Why Should a Living Trust be Part of Your Incapacity Plan?
A living trust, also sometimes called a revocable trust, is a trust that you create during the course of your lifetime. You can manage the assets that are held in the name of the trust and you have control and flexibility that you would not have with other types of trusts, such as an irrevocable trust.
Though a living trust will not keep your trust assets safe from creditors or to shield those assets from counting if you need to qualify for Medicaid to pay for nursing home care, a living trust will be helpful in case of incapacity because you can name a backup trustee.
The backup trustee can immediately take over the management of the trust assets if something happens to you. You will not need to worry about the delays that can come with a guardianship or conservatorship, while a court determines if you are incapacitated and who should be the guardian of the assets that you own. Instead, the backup trustee can immediately move to keep the wealth that you transfer into the trust safe by managing it in an effective and appropriate manner if something has happened to you.
In addition to providing flexibility and safekeeping during your lifetime, your living trust can also be helpful after you pass away. Assets that are held within the living trust will not need to pass through the probate process, which is a lengthy and expensive process that can leave an executor in charge of assets for many months or years instead of the heirs or beneficiaries who will become the new owner of those assets.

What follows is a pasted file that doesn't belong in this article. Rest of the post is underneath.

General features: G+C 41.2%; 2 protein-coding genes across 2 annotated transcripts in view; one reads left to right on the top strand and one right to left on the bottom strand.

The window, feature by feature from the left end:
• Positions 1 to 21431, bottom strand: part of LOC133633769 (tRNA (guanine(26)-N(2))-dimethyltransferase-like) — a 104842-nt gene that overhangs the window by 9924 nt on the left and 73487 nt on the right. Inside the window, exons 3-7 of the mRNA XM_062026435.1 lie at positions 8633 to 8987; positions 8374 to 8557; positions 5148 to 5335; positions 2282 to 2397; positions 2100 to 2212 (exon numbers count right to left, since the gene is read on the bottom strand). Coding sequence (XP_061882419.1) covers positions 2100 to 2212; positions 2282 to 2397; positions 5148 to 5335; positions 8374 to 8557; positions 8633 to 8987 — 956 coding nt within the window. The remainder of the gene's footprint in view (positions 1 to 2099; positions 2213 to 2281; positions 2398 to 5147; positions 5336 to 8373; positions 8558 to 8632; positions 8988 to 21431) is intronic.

While there are other tools that can, and should, be part of an incapacity plan, because of the substantial benefits that a living trust provides, many clients choose to include this type of trust in their plan. Let Fabisch Law Offices help you to decide if you want to make a living trust part of your incapacity planning tools.
How Can Massachusetts and Rhode Island Living Trust Lawyers Help You?
Massachusetts and Rhode Island trust attorneys can work with you to understand the risks to your wealth and independence in case of incapacity. Some assets must be more carefully managed than others, for example, and the creation of a living trust can be especially important under these circumstances.
We can also help you to follow the formal process required to create a trust and can guide you through the process of funding your trust (putting the assets you want to protect, into the trust) with the assets that you are trying to protect. Your backup trustee will be the person who takes control over the trust assets if something happens to you, so our legal team will also explain the duties of the backup trustee and help you to determine who is best suited to this position based on the responsibilities that the trustee will have in case you become incapacitated.
Contact Massachusetts and Rhode Island Living Trust Lawyers Today
The Massachusetts and Rhode Island living trust lawyers at Fabisch Law Offices can provide you with the help that you need to figure out if creating a trust should be a part of your incapacity planning. We can also work with you to identify other incapacity planning steps that you should take in order to protect your wealth and maintain your independence as long as possible in the event something happens to you.
To find out more about living trusts and other legal tools, including financial powers of attorney, healthcare proxies, and medical orders for life sustaining treatment that you can use to plan ahead in case of incapacity, give us a call at 401-324-9344, or contact us online to get personalized help with your incapacity planning and with your trust and estate plan creation process.
Matthew Fabisch is the Managing Attorney of Fabisch Law, L.L.C. and assists elderly clients and their children with a full range of elder law services including estate planning, wills, trusts, probate, business successions, Medicaid planning, disability planning, and tax planning. Attorney Fabisch also practices in the areas of IRS Tax Controversy and Appellate matters.